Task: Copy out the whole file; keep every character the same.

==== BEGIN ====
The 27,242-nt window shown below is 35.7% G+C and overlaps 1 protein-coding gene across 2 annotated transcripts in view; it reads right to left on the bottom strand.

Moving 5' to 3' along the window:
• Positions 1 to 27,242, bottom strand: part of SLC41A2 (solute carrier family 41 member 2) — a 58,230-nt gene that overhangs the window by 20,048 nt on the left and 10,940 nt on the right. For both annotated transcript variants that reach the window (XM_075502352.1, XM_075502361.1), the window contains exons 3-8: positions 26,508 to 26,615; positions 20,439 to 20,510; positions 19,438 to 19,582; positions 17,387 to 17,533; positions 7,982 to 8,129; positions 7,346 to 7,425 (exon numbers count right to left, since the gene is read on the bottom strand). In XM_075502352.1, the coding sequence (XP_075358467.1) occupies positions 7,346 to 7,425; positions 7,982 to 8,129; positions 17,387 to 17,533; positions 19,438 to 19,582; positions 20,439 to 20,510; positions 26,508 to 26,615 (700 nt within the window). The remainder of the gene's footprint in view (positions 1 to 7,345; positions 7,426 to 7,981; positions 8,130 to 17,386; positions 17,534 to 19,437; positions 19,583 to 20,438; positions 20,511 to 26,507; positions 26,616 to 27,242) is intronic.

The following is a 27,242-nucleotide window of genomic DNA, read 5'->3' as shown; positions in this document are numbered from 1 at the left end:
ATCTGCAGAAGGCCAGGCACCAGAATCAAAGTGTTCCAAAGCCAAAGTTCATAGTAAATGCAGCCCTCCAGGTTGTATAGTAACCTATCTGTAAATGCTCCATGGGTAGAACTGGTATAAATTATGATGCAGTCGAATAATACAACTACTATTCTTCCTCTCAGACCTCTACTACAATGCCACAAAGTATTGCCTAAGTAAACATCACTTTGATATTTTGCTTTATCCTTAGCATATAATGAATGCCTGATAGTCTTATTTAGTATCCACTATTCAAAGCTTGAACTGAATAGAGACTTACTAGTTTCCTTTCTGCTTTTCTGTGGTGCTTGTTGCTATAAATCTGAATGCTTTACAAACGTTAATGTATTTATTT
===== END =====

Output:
The 27,242-nt window shown below is 35.7% G+C and overlaps 1 protein-coding gene across 2 annotated transcripts in view; it reads right to left on the bottom strand.

Moving 5' to 3' along the window:
• Positions 1 to 27,242, bottom strand: part of SLC41A2 (solute carrier family 41 member 2) — a 58,230-nt gene that overhangs the window by 20,048 nt on the left and 10,940 nt on the right. For both annotated transcript variants that reach the window (XM_075502352.1, XM_075502361.1), the window contains exons 3-8: positions 26,508 to 26,615; positions 20,439 to 20,510; positions 19,438 to 19,582; positions 17,387 to 17,533; positions 7,982 to 8,129; positions 7,346 to 7,425 (exon numbers count right to left, since the gene is read on the bottom strand). In XM_075502352.1, the coding sequence (XP_075358467.1) occupies positions 7,346 to 7,425; positions 7,982 to 8,129; positions 17,387 to 17,533; positions 19,438 to 19,582; positions 20,439 to 20,510; positions 26,508 to 26,615 (700 nt within the window). The remainder of the gene's footprint in view (positions 1 to 7,345; positions 7,426 to 7,981; positions 8,130 to 17,386; positions 17,534 to 19,437; positions 19,583 to 20,438; positions 20,511 to 26,507; positions 26,616 to 27,242) is intronic.

The following is a 27,242-nucleotide window of genomic DNA, read 5'->3' as shown; positions in this document are numbered from 1 at the left end:
ATCTGCAGAAGGCCAGGCACCAGAATCAAAGTGTTCCAAAGCCAAAGTTCATAGTAAATGCAGCCCTCCAGGTTGTATAGTAACCTATCTGTAAATGCTCCATGGGTAGAACTGGTATAAATTATGATGCAGTCGAATAATACAACTACTATTCTTCCTCTCAGACCTCTACTACAATGCCACAAAGTATTGCCTAAGTAAACATCACTTTGATATTTTGCTTTATCCTTAGCATATAATGAATGCCTGATAGTCTTATTTAGTATCCACTATTCAAAGCTTGAACTGAATAGAGACTTACTAGTTTCCTTTCTGCTTTTCTGTGGTGCTTGTTGCTATAAATCTGAATGCTTTACAAACGTTAATGTATTTATTT